FESTAC was the starting point for Angelique Kidjo's remarks.  She recalled the event as a touchstone moment of her youth.  Paraphrasing Fela Kuti, Kidjo called music "the weapon of peace," and spoke passionately about its importance and power. "I am an artist that has been talking about the impact and the richness that the continent of Africa has given to the world," said Kidjo.  "It started, sadly, with slavery.  We have been brought to many different parts of the world to build the wealth of continents, of countries, instead of building our own continent's wealth.  But what is most important is the music that we brought...  Without the music of the slaves, we wouldn't have the blues, we wouldn't have rock 'n' roll...  So I claim all the music of the world as African.  We are all Africans, and we should be proud of being African."   This sentiment pretty much brought the house down.   


 
Amazingly, the concerts in this festival will all be free to the public.  They will be ticketed in the interest of crowd control, but there will be no admission fee to hear groups ranging from Akon and Angelique Kidjo to Afropop veterans (Salif Keita, Hugh Masekela, Bembeya Jazz and the Mahotella Queens) to jazz musicians (Marcus Miller, Omar Sosa, Chucho Valdez and the Afro-Cuban Jazz Messengers), reggae (Tiken Jah Fakoly and Alpha Blondy), hip hop (Didier Awadi), and of course Senegal’s favorite sons Youssou N’Dour and Baaba Maal.  This is only part of the partial list provided at the press conference.  Visit the festival website for updates.  But already the lineup is impressive.  During the festival, one channel of Senegalese television will be dedicated to events, including concert broadcasts, and AV feeds will be offered to other African countries as well.  Organizers spoke of plans to broadcast concerts on massive screens in public locations around the continent, and the world.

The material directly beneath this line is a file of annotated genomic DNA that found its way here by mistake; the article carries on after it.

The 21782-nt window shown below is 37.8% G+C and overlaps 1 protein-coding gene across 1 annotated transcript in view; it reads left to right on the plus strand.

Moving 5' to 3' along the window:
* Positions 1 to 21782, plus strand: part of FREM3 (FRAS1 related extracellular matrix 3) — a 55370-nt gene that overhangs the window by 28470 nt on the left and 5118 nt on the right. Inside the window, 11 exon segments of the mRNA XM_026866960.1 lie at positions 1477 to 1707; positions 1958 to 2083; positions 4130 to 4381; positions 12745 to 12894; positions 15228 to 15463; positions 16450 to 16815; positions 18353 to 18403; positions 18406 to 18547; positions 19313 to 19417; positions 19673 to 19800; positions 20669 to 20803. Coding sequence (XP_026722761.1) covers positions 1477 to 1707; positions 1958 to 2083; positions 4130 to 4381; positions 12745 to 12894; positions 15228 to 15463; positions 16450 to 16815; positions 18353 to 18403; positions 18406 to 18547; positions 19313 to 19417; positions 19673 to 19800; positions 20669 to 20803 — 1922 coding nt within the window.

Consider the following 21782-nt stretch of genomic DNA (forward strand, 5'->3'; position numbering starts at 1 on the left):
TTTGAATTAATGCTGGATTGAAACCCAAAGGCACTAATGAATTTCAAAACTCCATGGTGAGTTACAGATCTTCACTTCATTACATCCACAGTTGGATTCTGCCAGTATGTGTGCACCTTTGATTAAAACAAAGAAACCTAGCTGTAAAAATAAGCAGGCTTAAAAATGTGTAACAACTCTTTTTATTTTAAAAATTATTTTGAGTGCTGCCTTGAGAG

Akon, in his remarks, noted the historic dimensions of this event, and its potential to promote a new, more positive conception of Africa in the world.  Referring to President Wade as "my Papa," Akon said Senegal was the perfect country to host this momentous festival.  "Senegal," he said, "is one of the few African countries that always held peace and always moved forward.  And that was, one, from religion, and two, from entertainment."

Akon with festival organizer Djibril Diallo